California is in our fourth year of drought and summer is just around the corner. A drought could cause terrible results for trees across the state. Water shortages in trees have an adverse effect on many of the tree’s health and growth processes. Severe water stress will injure trees – some beyond recovery. Stressed trees have a tougher time fighting off insect infestation and disease. Some trees show stress by dropping their leaves and branches, while others have leaves that turn yellow or brown. It’s hard to say for sure just how many trees we might lose before the drought breaks.
Due to the dramatic scarcity of water, Governor Jerry Brown officially declared that the state was in a drought and asked the public to cut their water use by 25%. So, while it is easy to take shorter showers and run the dishwasher when it is completely full, but how do you keep your trees healthy while conserving water during this hard time? We have a few tips for you.
Tips on how to conserve water while keeping trees healthy:
- Deep watering once every two to three weeks. A deep root feeder that attaches to a hose will cost you about $20 to $40.
- Updated your landscape watering system from standard spray heads to low flow bubble heads, or micro spray systems for trees and shrubs.
- Inspect system for leaks and breaks. Repair existing irrigation system, fix leaks annually to clear emitters and ensure proper operation.
- Invest in Mulch. Mulching is one of the easiest ways to save water and promote healthy root systems. Proper mulching will significantly reduce water evaporation to maximize water conservation in hot weather and further increases storm water retention.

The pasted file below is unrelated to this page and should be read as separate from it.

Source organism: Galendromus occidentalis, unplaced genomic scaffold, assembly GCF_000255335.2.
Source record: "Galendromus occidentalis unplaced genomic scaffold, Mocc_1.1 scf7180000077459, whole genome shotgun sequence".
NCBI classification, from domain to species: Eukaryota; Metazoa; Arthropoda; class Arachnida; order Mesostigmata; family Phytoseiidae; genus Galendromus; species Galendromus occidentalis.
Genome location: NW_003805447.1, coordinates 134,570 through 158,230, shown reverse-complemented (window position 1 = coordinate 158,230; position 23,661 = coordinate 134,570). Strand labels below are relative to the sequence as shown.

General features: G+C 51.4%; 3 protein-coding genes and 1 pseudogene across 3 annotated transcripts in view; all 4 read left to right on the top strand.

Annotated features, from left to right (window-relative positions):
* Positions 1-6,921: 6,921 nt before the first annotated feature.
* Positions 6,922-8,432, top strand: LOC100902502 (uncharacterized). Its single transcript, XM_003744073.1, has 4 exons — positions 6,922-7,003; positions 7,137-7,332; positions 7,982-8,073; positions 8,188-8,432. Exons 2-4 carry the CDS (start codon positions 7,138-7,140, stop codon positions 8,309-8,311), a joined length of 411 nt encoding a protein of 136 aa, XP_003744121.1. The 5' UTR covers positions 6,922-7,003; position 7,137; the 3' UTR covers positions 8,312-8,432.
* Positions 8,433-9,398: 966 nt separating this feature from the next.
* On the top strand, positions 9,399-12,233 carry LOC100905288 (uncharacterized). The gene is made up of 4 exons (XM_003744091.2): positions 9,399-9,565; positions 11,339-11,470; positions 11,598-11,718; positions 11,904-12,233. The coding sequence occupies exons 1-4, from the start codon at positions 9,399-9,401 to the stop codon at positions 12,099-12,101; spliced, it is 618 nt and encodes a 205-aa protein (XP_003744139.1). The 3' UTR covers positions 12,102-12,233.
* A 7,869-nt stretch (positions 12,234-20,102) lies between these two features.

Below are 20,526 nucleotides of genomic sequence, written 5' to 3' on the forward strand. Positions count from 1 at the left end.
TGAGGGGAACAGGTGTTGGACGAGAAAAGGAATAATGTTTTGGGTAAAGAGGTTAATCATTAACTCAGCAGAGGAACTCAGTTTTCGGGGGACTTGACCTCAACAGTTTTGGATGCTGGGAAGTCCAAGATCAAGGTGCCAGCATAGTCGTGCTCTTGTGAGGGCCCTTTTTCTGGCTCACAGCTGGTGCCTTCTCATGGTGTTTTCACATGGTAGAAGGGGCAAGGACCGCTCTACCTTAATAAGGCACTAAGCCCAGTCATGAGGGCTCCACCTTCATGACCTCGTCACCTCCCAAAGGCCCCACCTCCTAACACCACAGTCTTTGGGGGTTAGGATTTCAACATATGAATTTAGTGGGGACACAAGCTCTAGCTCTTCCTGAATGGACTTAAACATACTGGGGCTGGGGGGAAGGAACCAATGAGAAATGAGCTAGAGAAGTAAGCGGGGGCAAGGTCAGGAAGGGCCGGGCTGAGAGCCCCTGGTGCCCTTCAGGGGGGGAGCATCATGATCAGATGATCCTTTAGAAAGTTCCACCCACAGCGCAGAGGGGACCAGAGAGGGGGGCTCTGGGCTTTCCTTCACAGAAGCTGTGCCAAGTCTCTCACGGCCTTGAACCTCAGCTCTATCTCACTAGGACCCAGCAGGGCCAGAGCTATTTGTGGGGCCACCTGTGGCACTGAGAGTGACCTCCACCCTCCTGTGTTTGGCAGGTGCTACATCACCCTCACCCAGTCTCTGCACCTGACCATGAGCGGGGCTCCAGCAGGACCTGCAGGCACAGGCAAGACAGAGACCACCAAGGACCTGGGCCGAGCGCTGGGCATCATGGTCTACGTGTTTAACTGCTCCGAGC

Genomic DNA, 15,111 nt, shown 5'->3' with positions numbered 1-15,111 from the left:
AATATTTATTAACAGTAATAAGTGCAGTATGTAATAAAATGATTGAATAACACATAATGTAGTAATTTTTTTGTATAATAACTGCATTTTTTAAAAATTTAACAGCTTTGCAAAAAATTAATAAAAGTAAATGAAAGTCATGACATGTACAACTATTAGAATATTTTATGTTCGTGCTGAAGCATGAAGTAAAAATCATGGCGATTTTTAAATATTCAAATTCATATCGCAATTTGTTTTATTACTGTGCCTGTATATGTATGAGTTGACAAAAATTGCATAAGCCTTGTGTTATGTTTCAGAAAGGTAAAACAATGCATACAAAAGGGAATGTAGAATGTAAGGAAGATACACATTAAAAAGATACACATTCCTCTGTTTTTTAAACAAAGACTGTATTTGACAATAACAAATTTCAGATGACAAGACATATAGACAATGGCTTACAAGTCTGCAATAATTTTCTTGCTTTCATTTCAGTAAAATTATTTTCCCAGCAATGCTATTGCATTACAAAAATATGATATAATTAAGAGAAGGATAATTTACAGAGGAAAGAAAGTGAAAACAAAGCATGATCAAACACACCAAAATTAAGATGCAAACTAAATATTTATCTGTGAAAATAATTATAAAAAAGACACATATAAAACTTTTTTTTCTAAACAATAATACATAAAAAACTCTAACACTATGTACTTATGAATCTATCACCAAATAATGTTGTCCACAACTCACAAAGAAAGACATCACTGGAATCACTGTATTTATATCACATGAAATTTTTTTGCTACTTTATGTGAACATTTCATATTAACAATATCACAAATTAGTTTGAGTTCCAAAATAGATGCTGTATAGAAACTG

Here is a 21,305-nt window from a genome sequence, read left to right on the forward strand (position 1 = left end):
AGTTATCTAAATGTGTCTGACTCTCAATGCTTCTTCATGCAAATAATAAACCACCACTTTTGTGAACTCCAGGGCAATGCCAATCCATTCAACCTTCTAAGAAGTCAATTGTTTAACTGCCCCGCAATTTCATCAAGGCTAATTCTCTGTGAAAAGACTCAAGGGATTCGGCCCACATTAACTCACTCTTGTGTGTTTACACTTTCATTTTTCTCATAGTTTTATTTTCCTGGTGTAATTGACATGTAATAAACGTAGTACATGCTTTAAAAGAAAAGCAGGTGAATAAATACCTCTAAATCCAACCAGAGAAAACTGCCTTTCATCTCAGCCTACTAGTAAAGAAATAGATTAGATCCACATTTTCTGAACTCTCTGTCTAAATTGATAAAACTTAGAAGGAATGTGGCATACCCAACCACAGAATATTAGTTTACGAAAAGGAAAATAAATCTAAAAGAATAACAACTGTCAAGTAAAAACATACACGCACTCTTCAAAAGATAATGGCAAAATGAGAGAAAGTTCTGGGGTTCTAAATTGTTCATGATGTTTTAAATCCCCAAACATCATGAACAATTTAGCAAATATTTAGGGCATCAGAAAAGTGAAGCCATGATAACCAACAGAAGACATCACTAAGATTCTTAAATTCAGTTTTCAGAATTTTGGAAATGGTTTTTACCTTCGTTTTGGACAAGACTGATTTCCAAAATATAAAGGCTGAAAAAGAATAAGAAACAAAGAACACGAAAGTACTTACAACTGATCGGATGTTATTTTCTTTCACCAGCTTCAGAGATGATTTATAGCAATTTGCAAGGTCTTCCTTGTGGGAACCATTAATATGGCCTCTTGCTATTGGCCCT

- During severe drought, water only enough to sustain the tree rather than providing excess water to promote growth.
- Always, check with your city or local water company for possible restrictions on watering methods and frequency. Pass up watering during the hottest part of the day — 10 a.m. to 6 p.m
Keeping our urban and rural forests healthy is important to ensuring a stable water supply. Forest soils soak up and retain rainwater, which is released back into our ground water supply – even during periods of very little precipitation. Tree roots also act as filters and absorb contaminants which would otherwise enter our water systems. Taking care of your trees improves our natural infrastructure and water cycle – so please do your part during this prolonged drought.